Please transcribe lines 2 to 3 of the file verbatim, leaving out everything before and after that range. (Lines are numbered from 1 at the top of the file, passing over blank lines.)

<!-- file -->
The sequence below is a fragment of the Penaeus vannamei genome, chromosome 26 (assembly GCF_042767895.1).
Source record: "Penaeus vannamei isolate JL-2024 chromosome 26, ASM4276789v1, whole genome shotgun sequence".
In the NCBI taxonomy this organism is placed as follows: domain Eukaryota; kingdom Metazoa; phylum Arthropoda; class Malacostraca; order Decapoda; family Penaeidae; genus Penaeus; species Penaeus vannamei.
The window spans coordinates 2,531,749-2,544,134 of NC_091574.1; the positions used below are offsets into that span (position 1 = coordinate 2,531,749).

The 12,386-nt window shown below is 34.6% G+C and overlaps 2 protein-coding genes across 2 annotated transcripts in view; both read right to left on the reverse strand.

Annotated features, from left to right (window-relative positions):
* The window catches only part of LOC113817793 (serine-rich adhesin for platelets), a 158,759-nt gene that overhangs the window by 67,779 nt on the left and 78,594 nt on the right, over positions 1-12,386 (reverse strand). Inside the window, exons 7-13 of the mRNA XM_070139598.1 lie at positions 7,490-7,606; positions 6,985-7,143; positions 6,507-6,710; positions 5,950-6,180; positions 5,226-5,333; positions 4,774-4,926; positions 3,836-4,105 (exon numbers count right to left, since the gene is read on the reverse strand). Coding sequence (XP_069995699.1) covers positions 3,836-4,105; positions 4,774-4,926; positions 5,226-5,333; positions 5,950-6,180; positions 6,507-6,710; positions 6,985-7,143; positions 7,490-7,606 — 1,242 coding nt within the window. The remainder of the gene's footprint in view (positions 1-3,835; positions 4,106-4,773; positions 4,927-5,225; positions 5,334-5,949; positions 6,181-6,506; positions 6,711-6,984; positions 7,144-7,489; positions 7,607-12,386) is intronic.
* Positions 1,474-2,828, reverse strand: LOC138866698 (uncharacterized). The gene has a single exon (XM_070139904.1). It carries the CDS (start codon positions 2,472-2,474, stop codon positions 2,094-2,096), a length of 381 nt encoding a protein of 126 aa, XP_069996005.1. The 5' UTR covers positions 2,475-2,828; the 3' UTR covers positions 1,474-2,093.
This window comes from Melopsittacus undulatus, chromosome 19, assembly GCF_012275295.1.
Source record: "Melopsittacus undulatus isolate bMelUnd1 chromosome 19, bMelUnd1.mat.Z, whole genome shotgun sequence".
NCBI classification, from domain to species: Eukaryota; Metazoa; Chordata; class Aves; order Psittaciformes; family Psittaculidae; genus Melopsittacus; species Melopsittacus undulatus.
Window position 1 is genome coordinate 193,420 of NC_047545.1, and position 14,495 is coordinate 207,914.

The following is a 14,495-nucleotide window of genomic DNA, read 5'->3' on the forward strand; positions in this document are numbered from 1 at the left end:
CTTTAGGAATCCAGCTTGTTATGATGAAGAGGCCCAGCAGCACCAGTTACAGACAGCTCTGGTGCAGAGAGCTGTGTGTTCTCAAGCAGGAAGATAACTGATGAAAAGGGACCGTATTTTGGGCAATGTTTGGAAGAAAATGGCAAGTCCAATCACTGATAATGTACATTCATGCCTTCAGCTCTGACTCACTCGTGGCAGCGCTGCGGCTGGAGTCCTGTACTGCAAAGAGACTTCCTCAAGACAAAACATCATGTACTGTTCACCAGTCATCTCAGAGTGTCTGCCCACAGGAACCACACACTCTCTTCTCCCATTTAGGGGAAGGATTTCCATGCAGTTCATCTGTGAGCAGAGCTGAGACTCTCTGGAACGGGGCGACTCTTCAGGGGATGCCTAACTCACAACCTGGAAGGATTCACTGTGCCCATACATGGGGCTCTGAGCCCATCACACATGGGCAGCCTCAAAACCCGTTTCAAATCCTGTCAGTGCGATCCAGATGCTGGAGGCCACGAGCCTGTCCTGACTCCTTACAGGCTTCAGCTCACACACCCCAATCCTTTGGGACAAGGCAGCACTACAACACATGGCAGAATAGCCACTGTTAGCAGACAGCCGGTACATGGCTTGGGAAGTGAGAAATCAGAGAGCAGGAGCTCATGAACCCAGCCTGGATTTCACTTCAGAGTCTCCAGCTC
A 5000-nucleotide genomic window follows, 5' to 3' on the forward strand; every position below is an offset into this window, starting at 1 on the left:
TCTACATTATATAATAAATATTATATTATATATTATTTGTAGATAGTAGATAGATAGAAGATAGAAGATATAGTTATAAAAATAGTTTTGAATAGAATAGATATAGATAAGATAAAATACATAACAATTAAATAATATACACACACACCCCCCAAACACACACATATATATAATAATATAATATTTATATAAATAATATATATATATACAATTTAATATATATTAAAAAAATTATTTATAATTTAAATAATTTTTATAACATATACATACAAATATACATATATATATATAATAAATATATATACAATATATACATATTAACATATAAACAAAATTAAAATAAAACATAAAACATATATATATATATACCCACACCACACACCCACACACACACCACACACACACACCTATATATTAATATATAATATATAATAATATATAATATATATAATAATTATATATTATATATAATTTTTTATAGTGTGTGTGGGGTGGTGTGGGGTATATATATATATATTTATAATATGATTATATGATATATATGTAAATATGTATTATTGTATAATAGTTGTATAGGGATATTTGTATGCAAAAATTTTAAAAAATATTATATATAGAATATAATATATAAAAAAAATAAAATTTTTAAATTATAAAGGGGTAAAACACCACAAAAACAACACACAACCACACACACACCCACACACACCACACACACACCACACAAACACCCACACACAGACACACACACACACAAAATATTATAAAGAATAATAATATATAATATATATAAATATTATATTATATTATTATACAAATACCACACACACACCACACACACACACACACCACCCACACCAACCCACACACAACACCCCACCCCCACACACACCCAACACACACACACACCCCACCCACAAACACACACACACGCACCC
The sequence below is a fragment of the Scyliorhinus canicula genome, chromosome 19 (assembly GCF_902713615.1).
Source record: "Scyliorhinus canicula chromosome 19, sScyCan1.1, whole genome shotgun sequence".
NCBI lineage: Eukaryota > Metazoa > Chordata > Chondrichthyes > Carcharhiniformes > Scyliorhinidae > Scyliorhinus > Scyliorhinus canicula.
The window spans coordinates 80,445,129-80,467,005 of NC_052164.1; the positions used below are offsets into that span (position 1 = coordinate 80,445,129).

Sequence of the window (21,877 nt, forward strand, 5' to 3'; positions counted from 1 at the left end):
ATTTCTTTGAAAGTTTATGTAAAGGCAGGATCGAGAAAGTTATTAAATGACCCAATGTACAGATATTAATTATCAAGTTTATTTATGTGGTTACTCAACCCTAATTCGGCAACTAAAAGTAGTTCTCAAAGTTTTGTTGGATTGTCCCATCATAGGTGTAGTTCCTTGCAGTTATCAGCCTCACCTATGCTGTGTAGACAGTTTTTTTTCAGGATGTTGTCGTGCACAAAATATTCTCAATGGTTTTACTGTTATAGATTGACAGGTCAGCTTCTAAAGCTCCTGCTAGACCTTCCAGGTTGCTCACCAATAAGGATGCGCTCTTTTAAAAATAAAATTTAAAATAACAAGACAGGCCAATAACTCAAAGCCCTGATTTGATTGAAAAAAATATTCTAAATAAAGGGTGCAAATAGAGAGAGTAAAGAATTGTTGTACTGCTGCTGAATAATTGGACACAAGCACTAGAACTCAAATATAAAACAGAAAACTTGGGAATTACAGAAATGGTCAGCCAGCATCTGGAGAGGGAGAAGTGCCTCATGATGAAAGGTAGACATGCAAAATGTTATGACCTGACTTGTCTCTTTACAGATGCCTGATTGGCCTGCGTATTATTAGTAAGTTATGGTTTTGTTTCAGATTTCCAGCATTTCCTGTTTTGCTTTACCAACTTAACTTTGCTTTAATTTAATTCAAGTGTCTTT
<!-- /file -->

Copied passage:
Source record: "Penaeus vannamei isolate JL-2024 chromosome 26, ASM4276789v1, whole genome shotgun sequence".
In the NCBI taxonomy this organism is placed as follows: domain Eukaryota; kingdom Metazoa; phylum Arthropoda; class Malacostraca; order Decapoda; family Penaeidae; genus Penaeus; species Penaeus vannamei.